Thursday, February 4, 2010

Cisco UCS - How Many FEX Uplinks Do I Need?

As a Data Center Architect, I have a constant need to know not just HOW to do things, but WHY to do things.  As I dig deeper into the Cisco UCS system I find the concept of FEX (Fabric Extenders) very facsinating.  The number of FEX uplinks may not seem like much, but a couple of cables can have a very significant impact on the design of a UCS system.  If need a refresher on how a UCS system is set up, please see my first article for more information.

What is a Fabric Extended (FEX)?

In very simple terms, the FEX serves as the "pipe" between the blades in a UCS chassis and the 6100 Fabric Interconnects (FI's).  Each FEX has a maximum of four 10GB connections.  Think of it this way, you can "choose" your bandwidth back to the FI's in one, two, or four 10GB increments (the three uplink option isn't supported).  If you plug in one, you get 10GB bandwidth spread over 8 blades.  Need more bandwidth? Plug in the second to get 20GB.  If you really need the maximum then you can go for all four connections for a total of 40GB per FEX.  Remember, each UCS chassis contains two FEX's and each FEX is connected to one (and only one - don't cross connect them!) 6100.  If you plug in all eight connections, you achieve a maximum of 80GB to the chassis or 10GB per blade.  If you are interested in how the traffic flows from the blades to the FEX port (referred to as pinning), here is a great link from Rodney Haywood that details this relationship.  Here is a picture of a FEX close up:
 

Here is how you would cable them (don't cross connect them!!)

Why does this matter?

FEX uplinks directly affect three different areas:
  1. The bandwidth from the 6100's to the chassis
  2. The number of chassis supported per pair of 6100's
  3. The number of vNICs supported by the upcoming UCS Palo blade card.
Let's tackle each of them one by one

1. Maximum Bandwidth per Chassis based on FEX Uplinks -> (FEX's * Uplinks *10)

To calculate the amount of bandwidth available to a chassis: (FEX's * Uplinks *10).  So, If I have two FEX's, each with 2 uplinks, I have 40GB at my disposal (2*2*10).

2. The number of chassis supported per 6100 is inversely proportional to the number of FEX uplinks -> ((total ports - uplinks) / FEX Uplinks per chassis)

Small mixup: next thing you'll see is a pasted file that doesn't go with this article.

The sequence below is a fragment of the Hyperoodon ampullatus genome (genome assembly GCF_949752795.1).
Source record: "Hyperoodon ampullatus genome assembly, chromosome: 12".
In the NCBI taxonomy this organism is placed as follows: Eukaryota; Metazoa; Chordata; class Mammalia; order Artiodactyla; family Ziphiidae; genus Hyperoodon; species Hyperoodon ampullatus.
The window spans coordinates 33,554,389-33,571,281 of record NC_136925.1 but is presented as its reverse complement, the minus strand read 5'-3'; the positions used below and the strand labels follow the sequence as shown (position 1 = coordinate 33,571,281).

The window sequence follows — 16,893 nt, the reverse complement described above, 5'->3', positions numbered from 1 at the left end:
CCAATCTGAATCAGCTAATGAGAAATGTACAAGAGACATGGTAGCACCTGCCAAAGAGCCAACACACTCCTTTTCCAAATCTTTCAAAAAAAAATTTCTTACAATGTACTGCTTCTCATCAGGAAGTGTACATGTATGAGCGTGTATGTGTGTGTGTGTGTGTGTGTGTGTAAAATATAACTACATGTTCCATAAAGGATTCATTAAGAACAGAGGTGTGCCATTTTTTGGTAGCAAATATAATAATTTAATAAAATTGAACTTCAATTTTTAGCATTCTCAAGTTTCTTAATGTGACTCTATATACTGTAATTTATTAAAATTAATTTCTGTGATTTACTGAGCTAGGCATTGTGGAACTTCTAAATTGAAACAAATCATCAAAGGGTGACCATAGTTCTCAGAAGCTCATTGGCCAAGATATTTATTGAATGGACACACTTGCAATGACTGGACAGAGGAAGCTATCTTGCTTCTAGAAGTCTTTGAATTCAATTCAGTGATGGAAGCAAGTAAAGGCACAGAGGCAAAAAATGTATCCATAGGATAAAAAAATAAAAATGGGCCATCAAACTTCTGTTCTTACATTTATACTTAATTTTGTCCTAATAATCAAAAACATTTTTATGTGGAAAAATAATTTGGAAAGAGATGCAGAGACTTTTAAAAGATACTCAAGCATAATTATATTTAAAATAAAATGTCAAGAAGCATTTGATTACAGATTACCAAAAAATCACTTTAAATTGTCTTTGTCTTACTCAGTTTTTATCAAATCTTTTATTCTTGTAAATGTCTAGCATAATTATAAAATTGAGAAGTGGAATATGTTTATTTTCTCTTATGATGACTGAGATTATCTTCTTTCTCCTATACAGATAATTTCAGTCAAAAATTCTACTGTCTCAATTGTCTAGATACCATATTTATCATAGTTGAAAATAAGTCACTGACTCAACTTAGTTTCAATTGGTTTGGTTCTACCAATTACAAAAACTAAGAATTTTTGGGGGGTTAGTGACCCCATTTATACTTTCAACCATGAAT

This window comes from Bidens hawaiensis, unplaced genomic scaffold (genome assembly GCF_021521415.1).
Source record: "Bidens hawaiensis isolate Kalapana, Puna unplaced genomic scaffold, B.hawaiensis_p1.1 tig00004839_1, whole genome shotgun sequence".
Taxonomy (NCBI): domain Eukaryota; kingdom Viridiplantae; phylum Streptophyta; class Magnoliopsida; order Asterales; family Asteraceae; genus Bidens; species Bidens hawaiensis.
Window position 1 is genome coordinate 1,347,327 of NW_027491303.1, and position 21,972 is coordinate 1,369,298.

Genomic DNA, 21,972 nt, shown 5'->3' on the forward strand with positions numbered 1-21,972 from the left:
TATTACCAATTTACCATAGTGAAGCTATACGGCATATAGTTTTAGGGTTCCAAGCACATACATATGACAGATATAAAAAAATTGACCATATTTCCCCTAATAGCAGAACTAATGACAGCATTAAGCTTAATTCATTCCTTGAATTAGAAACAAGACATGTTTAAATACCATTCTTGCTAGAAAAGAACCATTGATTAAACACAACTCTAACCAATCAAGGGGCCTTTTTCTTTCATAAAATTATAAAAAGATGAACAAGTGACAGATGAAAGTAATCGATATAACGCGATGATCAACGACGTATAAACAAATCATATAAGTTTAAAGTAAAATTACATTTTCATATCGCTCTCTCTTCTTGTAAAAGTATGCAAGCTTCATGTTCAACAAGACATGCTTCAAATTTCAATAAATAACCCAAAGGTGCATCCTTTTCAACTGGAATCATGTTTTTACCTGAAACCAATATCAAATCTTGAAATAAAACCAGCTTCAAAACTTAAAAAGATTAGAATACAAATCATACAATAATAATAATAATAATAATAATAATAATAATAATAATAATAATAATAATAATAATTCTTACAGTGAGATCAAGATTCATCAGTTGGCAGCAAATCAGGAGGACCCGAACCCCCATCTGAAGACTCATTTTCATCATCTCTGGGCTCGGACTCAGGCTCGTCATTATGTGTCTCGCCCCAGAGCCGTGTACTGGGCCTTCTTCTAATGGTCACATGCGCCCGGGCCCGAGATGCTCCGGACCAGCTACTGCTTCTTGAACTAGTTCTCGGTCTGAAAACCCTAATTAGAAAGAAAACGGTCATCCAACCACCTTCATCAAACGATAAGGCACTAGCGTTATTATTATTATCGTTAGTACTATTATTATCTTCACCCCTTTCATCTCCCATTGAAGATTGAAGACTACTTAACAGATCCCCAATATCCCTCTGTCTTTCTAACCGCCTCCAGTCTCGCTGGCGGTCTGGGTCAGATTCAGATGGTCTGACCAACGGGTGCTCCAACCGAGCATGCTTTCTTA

Every time you use more than one FEX uplink, you actually reduce the number of chassis you can plug into the system.  Let me use a simple example.

Let's say you have a 20 port Cisco 6120 with the 6x10GB module in it for a total of 26 ports.  To make the math simple, you decide to dedicate six 10GB links for northbound (out of the chassis) traffic.  You can support up to 20 chassis by using a single FEX uplink per chassis.  What if you need a second FEX uplink?  The number of chassis goes down to 10 because you need two per chassis but you only have 20 ports to physically plug into.  If you need need 4 FEX uplinks, then you can only support 5 chassis per 6120.

To calculate the maximum number of chassis, this is the formula to use: (total ports - uplinks) / FEX Uplinks per chassis.  To use the example above, a 6120 with 4 uplinks yields 5 chassis ((26-6) / 4 = 5)

UPDATE:  As pointed out by UnixPlayer, what about uplinks out of the chassis??  Great question and I admit it was late when I wrote this.  I have now updated this to include uplinks.  You of course need some uplinks or this will happen to you!

3. The number of vNICs and vHBAs supported on a Palo card is proportional to the number of FEX uplinks -> ((15*FEX uplinks)-2)

 As pointed out by Kevin on his article, the number of uplinks determines the number of vNICs the Palo card can present.  The thoeretical maximum of the card is 128 but only 58 can be used currently.  This is for both vHBA's and vNICs.

As you can see, there are some interesting design choices to be made based on bandwidth, scalability, and virtual I/O.  I really like the customization ability of the UCS system to tailor to the requirements of the customer but it is also very important to understand the relationships presented above when designing the system.

4 comments:

Rodos said...

Its work nothing for point 1 that this is the CHASSIS bandwidth not per place. The IOM does pinning so each vNIC in the blade can only get a max of 10Gb or less. The or less depends on how many uplinks you have combined with how many of the other blades are active on your shared uplink.

Nice post.

Rodos

Aaron Delp said...

Thank you very much! You make an excellent point!

Simon Ziobro said...

I wonder what the maximum throughput will look like down to storage.

Aaron Delp said...

Hey Simon - Your answer is "it depends". To get to the storage you need to set up a COS (Class of Service) queue. It also depends if you need traditional FC block (FCoE) or something IP based like iSCSI/NFS.

One really nice thing about the UCS is you do have so many choices. You can dedicate as little or as much bandwidth to each blade or chassis as you need.

In normal FCoE scenarios you would set up COS 2 to handle all FC traffic, set it to the highest priority, and then tag it as a no drop since all packets need to get to the storage FAST.